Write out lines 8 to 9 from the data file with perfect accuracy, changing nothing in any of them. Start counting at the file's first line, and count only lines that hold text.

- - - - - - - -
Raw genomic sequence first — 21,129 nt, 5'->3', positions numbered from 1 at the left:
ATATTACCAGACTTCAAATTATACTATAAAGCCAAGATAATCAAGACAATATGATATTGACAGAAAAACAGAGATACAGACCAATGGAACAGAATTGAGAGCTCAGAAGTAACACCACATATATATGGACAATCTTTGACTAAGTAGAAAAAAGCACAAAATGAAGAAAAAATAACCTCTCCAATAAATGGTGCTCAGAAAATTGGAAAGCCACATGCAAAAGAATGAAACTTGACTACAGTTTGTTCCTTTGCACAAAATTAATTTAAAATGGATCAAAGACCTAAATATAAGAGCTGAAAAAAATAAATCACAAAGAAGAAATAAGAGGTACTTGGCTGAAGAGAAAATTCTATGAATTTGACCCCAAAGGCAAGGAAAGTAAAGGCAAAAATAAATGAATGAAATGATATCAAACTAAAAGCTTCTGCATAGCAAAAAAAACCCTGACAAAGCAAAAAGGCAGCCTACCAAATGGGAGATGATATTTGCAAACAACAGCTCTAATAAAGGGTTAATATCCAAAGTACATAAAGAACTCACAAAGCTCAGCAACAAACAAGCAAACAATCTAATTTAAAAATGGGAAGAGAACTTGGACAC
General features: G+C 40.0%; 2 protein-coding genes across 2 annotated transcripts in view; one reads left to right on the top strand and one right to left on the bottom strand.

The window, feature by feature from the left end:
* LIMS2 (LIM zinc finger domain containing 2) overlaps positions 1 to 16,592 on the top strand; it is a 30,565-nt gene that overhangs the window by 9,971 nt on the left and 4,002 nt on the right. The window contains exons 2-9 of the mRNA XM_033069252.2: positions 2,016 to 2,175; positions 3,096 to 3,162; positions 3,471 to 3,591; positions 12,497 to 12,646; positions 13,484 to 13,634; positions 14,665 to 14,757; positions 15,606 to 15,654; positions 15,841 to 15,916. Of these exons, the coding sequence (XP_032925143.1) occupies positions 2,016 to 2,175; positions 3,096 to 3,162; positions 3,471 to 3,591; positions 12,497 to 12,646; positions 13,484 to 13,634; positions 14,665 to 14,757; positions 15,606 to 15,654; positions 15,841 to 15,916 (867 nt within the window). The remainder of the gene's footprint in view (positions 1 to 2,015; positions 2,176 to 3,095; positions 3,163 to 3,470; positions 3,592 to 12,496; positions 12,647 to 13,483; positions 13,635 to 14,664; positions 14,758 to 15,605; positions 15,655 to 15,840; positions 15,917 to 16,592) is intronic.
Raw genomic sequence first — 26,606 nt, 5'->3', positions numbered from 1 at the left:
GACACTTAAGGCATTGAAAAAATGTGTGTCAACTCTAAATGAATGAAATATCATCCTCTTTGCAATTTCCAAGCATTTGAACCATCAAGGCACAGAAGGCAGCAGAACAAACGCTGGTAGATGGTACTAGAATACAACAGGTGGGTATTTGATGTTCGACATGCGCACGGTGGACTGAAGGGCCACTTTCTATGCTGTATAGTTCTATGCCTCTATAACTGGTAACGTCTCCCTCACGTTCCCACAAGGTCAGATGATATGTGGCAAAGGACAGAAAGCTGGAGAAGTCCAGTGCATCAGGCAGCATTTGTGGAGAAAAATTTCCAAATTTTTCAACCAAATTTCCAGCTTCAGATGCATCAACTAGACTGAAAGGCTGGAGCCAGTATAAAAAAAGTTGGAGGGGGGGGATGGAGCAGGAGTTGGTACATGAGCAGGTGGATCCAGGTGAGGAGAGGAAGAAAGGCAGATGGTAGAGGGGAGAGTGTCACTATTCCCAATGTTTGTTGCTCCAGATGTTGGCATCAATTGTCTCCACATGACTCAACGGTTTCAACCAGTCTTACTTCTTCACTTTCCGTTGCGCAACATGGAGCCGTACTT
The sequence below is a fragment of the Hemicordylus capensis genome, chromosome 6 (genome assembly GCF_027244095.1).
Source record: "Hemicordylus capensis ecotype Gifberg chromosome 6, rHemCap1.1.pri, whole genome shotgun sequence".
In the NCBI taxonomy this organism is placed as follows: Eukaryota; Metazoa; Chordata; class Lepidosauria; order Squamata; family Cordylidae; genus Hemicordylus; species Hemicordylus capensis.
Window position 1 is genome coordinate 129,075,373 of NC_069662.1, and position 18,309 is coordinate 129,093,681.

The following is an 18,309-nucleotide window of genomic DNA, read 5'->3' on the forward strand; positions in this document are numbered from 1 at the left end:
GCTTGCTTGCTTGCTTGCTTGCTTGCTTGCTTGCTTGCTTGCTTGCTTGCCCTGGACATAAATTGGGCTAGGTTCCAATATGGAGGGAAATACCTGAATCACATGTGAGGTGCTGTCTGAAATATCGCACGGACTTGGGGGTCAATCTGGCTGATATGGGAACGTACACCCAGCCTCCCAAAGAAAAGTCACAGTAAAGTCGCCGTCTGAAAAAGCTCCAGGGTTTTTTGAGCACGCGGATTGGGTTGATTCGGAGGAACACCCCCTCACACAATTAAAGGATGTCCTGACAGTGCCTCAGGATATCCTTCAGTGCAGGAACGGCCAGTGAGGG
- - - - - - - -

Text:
The sequence below is a fragment of the Hemicordylus capensis genome, chromosome 6 (genome assembly GCF_027244095.1).
Source record: "Hemicordylus capensis ecotype Gifberg chromosome 6, rHemCap1.1.pri, whole genome shotgun sequence".